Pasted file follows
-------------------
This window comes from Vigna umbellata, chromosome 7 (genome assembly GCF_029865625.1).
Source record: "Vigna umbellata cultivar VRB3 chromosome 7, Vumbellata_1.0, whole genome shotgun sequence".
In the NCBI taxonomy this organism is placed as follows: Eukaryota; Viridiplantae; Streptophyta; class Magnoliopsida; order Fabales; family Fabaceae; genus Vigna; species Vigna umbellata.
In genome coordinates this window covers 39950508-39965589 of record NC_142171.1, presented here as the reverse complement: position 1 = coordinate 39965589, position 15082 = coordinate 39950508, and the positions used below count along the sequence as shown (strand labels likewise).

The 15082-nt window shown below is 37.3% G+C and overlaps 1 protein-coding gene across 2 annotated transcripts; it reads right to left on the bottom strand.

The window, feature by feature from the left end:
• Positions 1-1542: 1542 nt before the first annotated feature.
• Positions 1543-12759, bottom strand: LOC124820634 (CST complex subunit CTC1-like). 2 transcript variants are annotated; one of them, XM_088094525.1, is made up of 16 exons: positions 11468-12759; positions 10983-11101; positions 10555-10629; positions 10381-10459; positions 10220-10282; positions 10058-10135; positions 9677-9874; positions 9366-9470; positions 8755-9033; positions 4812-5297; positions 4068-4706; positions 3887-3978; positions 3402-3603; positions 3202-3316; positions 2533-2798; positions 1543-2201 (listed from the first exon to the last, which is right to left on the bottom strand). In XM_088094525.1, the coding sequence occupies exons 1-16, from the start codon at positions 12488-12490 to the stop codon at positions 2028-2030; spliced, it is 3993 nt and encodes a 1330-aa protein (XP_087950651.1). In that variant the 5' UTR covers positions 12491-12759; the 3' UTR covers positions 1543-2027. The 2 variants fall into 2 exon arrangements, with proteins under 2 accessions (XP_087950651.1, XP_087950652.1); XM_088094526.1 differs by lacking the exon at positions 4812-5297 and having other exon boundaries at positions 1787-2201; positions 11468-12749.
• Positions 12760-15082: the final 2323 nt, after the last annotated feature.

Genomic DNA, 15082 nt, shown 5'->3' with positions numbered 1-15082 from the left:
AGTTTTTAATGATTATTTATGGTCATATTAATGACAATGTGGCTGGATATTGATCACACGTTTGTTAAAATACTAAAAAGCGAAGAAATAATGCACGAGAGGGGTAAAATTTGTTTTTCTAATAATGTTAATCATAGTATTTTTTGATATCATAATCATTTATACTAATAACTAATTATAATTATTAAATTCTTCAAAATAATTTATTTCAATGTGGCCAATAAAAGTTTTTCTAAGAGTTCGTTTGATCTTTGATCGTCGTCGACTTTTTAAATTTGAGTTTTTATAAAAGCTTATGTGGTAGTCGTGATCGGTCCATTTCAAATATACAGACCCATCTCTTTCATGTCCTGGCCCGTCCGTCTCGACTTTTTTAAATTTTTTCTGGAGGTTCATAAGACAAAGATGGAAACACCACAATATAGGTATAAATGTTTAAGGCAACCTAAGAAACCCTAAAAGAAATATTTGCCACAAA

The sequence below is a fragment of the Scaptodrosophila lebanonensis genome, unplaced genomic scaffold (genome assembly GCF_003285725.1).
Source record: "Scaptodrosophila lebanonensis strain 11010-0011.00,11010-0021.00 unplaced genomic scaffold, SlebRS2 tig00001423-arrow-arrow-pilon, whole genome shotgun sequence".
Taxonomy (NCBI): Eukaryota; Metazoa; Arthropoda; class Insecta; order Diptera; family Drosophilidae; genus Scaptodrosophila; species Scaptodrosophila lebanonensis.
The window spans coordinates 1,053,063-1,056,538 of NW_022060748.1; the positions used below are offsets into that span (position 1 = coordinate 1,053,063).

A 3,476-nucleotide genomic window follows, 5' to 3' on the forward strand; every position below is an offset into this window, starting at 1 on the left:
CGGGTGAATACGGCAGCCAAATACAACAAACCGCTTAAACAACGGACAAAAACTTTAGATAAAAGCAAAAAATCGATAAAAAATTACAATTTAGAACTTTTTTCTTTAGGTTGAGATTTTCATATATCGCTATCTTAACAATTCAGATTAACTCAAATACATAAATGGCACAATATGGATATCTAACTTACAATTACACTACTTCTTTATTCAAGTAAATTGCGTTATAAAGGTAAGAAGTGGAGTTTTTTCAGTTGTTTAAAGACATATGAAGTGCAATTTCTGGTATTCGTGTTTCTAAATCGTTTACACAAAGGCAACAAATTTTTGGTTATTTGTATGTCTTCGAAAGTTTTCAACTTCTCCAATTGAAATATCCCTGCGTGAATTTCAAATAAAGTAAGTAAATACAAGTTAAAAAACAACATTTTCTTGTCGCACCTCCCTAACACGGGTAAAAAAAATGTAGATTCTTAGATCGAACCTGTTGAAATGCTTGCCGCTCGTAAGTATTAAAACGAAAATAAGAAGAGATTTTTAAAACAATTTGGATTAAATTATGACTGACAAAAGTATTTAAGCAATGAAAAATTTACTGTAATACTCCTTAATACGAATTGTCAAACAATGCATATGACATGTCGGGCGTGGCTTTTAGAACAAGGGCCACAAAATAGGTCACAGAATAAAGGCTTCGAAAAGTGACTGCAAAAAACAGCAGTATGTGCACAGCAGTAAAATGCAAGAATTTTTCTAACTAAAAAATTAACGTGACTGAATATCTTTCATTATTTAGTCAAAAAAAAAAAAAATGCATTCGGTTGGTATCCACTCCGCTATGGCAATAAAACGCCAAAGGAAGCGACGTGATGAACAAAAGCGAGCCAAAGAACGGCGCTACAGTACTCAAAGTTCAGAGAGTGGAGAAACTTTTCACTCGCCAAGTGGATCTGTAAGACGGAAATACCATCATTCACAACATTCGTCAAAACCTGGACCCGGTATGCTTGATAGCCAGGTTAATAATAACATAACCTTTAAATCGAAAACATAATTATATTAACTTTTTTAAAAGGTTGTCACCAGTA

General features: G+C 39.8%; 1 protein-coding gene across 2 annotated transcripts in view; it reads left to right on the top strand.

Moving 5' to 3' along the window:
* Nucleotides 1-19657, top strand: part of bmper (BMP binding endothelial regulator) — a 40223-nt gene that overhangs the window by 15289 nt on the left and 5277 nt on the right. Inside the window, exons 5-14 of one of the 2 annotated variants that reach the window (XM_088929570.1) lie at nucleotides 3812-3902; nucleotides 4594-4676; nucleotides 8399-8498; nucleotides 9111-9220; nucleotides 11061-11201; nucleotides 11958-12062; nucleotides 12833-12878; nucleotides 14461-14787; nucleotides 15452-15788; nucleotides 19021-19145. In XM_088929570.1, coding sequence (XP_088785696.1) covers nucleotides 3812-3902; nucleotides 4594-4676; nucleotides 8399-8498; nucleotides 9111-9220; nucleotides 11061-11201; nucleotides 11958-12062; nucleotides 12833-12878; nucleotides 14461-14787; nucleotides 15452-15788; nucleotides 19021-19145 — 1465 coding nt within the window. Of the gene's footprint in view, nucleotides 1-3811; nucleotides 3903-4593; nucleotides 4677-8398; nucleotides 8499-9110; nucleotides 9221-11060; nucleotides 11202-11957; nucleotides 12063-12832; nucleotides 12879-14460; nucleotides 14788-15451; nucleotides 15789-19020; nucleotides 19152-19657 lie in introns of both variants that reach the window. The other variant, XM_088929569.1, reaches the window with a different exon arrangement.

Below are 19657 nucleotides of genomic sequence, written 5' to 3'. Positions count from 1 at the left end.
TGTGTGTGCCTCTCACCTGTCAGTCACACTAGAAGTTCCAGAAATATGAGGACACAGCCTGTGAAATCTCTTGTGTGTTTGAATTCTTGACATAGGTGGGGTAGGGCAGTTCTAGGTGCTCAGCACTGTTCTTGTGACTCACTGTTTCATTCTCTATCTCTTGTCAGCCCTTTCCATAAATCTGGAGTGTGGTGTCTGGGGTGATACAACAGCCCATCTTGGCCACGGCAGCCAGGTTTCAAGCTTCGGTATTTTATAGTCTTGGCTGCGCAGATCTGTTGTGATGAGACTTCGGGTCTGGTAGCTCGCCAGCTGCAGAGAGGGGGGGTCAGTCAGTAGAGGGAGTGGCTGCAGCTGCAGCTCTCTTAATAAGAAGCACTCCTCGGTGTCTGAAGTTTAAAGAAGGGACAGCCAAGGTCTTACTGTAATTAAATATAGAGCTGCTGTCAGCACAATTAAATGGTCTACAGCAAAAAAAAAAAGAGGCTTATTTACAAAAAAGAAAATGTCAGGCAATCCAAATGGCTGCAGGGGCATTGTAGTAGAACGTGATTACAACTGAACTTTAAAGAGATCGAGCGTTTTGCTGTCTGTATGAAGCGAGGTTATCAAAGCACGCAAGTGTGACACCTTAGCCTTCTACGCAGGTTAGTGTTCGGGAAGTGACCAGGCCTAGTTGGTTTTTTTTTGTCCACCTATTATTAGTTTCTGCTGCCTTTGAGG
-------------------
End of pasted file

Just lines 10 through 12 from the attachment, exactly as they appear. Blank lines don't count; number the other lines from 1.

Genomic DNA, 15082 nt, shown 5'->3' with positions numbered 1-15082 from the left:
AGTTTTTAATGATTATTTATGGTCATATTAATGACAATGTGGCTGGATATTGATCACACGTTTGTTAAAATACTAAAAAGCGAAGAAATAATGCACGAGAGGGGTAAAATTTGTTTTTCTAATAATGTTAATCATAGTATTTTTTGATATCATAATCATTTATACTAATAACTAATTATAATTATTAAATTCTTCAAAATAATTTATTTCAATGTGGCCAATAAAAGTTTTTCTAAGAGTTCGTTTGATCTTTGATCGTCGTCGACTTTTTAAATTTGAGTTTTTATAAAAGCTTATGTGGTAGTCGTGATCGGTCCATTTCAAATATACAGACCCATCTCTTTCATGTCCTGGCCCGTCCGTCTCGACTTTTTTAAATTTTTTCTGGAGGTTCATAAGACAAAGATGGAAACACCACAATATAGGTATAAATGTTTAAGGCAACCTAAGAAACCCTAAAAGAAATATTTGCCACAAA

The sequence below is a fragment of the Scaptodrosophila lebanonensis genome, unplaced genomic scaffold (genome assembly GCF_003285725.1).